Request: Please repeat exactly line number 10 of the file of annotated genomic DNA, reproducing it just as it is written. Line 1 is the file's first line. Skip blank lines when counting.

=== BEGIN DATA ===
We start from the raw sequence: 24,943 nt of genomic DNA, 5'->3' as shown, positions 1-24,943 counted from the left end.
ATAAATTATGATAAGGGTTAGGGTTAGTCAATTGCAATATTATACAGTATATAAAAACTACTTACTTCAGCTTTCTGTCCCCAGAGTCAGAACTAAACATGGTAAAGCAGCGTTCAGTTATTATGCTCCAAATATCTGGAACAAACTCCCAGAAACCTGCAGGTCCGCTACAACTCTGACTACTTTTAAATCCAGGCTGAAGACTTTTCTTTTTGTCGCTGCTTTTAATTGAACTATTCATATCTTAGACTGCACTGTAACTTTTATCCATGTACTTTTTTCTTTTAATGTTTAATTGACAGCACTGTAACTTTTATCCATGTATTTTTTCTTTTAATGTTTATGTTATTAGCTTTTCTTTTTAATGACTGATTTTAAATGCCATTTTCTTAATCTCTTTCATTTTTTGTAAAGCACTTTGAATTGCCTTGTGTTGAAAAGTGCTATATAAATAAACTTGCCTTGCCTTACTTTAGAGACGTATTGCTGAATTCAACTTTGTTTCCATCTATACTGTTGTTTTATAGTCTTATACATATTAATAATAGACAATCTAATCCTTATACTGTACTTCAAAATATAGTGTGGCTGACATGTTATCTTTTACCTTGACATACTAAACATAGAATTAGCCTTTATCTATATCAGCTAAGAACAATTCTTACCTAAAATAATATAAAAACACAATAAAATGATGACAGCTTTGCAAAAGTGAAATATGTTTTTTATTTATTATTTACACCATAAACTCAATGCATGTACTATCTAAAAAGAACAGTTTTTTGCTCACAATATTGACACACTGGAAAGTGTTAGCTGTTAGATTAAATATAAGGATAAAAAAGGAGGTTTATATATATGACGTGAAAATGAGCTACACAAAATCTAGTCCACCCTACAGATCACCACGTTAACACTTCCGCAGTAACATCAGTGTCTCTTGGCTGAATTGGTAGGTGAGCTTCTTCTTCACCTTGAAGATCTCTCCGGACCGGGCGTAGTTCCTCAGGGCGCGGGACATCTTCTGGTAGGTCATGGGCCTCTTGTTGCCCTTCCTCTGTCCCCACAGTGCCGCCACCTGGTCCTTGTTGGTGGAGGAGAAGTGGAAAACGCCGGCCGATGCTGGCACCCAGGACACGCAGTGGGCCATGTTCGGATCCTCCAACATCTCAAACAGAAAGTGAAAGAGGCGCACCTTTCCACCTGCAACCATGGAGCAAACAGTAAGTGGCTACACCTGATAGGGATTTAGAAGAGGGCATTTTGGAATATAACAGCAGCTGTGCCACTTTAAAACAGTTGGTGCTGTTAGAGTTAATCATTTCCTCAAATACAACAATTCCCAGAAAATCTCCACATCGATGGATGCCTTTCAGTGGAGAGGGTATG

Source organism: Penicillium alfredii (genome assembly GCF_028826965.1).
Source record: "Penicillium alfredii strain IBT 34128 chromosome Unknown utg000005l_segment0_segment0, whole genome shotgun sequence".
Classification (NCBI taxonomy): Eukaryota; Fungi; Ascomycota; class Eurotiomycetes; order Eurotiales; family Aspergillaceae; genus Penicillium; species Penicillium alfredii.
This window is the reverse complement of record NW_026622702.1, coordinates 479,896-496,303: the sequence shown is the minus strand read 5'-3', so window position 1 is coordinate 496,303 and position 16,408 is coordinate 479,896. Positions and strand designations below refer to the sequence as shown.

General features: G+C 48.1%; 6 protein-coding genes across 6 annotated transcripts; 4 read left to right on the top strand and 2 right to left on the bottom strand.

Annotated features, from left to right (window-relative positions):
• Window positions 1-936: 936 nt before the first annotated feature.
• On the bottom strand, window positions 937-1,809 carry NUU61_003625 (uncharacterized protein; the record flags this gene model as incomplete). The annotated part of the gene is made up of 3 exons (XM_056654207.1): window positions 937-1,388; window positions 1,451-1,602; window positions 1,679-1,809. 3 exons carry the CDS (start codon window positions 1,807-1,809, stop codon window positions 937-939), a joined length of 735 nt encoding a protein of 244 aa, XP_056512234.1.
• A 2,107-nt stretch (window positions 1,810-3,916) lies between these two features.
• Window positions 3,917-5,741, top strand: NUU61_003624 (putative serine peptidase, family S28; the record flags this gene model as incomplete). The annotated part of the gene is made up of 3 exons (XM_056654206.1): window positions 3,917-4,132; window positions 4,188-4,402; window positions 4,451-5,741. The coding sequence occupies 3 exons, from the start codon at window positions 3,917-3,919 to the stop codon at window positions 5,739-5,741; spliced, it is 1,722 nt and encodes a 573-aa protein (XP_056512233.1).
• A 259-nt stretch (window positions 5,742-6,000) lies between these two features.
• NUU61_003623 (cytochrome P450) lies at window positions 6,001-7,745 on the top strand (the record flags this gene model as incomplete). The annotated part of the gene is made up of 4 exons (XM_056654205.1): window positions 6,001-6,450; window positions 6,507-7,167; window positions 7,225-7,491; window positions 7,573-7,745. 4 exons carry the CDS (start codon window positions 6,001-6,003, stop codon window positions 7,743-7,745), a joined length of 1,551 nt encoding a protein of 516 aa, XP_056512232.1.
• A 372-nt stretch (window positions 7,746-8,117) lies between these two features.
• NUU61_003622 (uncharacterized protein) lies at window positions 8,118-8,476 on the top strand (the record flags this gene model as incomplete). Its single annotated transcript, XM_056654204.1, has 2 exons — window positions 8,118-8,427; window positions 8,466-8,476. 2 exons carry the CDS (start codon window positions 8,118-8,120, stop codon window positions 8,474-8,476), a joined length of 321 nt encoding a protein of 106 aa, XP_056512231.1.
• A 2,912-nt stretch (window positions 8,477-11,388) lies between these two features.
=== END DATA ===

• On the bottom strand, window positions 937-1,809 carry NUU61_003625 (uncharacterized protein; the record flags this gene model as incomplete). The annotated part of the gene is made up of 3 exons (XM_056654207.1): window positions 937-1,388; window positions 1,451-1,602; window positions 1,679-1,809. 3 exons carry the CDS (start codon window positions 1,807-1,809, stop codon window positions 937-939), a joined length of 735 nt encoding a protein of 244 aa, XP_056512234.1.